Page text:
NEW DELHI – Indian police Wednesday arrested an unlicensed doctor accused of infecting at least 46 people with HIV by re-using a syringe, the latest case to expose the paucity of health care in the country of 1.25 billion.
Police in Uttar Pradesh tracked down Rajendra Yadav, who provided cheap door-to-door medical services to poor villagers, after a filing a criminal case against him over the spread of the infection in the northern state’s Unnao district.
“He was arrested on a tip-off and is being questioned about his role in the case,” Unnao police chief Pushpanjali Devi said.
Yadav is facing initial criminal charges of impersonation and endangering human lives, the officer said.
Medical instruments found in his possession are being sent for forensic tests.
India has only limited public health care services and that, combined with a lack of regulation, has allowed unlicensed doctors to thrive, particularly in rural areas.
The latest case was exposed when government medical screenings uncovered a high concentration of human immunodeficiency virus (HIV) cases in the district.
“All these 46 cases are from specific localities within our district,” Unnao’s chief medical officer S.P. Choudhary said.
“This is when we decided to dig deeper. Some of the infected blamed the quack and his use of a single syringe.”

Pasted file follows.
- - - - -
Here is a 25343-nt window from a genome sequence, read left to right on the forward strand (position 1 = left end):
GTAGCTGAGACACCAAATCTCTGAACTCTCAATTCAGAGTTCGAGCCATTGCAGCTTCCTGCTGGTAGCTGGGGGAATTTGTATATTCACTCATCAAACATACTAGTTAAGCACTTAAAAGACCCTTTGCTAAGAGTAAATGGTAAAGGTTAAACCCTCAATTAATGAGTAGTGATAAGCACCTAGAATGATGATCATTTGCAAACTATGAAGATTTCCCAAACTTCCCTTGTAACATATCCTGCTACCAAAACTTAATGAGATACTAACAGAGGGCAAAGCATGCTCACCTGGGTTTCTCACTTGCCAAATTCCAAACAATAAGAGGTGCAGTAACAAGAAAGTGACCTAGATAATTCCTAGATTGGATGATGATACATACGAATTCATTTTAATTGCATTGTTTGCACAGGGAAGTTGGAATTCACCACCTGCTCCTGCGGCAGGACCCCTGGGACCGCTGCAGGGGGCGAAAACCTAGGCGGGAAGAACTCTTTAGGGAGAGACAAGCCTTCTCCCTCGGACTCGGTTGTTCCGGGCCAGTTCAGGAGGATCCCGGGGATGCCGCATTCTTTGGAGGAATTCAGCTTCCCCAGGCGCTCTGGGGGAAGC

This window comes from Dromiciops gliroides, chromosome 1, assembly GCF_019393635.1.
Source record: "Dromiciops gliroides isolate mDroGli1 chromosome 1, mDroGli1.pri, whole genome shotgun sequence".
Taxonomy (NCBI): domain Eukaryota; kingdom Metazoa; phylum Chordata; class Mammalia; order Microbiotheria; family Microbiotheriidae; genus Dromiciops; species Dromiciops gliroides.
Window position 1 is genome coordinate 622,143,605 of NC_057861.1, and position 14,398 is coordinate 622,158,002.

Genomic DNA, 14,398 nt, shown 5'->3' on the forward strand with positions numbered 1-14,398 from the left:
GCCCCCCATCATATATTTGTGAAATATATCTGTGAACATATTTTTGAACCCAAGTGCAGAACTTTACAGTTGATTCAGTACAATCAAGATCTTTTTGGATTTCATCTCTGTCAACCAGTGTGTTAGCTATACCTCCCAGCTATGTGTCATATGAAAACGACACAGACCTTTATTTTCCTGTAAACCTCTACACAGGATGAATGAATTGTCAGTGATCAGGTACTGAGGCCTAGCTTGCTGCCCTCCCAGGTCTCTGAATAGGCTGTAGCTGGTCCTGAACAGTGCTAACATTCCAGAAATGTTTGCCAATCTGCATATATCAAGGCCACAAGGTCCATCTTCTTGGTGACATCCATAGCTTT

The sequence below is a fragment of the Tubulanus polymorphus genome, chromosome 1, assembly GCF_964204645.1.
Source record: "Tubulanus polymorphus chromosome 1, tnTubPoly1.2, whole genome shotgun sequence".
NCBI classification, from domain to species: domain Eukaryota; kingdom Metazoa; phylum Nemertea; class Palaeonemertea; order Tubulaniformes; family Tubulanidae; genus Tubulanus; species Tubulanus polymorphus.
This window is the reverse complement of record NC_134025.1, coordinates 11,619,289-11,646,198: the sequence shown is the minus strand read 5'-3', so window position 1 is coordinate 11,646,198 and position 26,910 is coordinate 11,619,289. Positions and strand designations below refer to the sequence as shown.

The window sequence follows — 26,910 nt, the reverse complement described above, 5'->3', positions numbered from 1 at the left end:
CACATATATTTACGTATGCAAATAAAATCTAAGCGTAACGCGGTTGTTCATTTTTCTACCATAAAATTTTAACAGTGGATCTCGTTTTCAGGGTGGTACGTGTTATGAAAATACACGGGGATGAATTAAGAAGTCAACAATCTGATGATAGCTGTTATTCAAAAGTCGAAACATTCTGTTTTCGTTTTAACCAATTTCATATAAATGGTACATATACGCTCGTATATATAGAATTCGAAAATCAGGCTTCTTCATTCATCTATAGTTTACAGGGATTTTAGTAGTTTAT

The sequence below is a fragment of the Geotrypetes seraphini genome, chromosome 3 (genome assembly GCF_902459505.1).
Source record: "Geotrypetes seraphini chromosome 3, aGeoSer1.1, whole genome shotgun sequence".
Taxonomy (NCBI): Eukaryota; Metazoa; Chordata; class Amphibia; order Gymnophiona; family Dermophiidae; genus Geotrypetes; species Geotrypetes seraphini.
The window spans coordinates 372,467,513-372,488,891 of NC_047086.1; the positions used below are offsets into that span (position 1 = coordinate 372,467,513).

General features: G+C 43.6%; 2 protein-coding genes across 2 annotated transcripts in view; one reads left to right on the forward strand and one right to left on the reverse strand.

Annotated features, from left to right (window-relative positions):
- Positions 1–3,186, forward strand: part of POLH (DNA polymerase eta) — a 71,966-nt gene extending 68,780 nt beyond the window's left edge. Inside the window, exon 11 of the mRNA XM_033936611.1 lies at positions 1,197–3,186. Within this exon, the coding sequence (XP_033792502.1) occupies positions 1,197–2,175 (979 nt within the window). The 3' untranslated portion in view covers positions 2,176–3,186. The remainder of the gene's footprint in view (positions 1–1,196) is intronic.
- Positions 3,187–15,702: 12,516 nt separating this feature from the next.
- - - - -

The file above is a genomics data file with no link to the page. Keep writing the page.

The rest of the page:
But Choudhary said the high number of cases was unlikely to be down to Yadav alone.
“We don’t think that the quack doctor alone could be a factor for these numbers,” he he said.
“The area has a high migrant trucker population, and the prevalence of unprotected sex could be the likely reason.”
India has 2.1 million people infected with HIV, according to the United Nations, although the rate of infection is falling.
It has an estimated 840,000 doctors — one for every 1,674 people — far fewer than the one per 1,000 people recommended by the World Health Organization.
Last week the government announced a national health care plan for half a billion people, but did not give details of how much it would cost or how it would be funded.
India spends a little over 1 percent of GDP on public health care — one of the lowest proportions in the world — a sum the government is aiming to increase to 2.5 percent by 2025.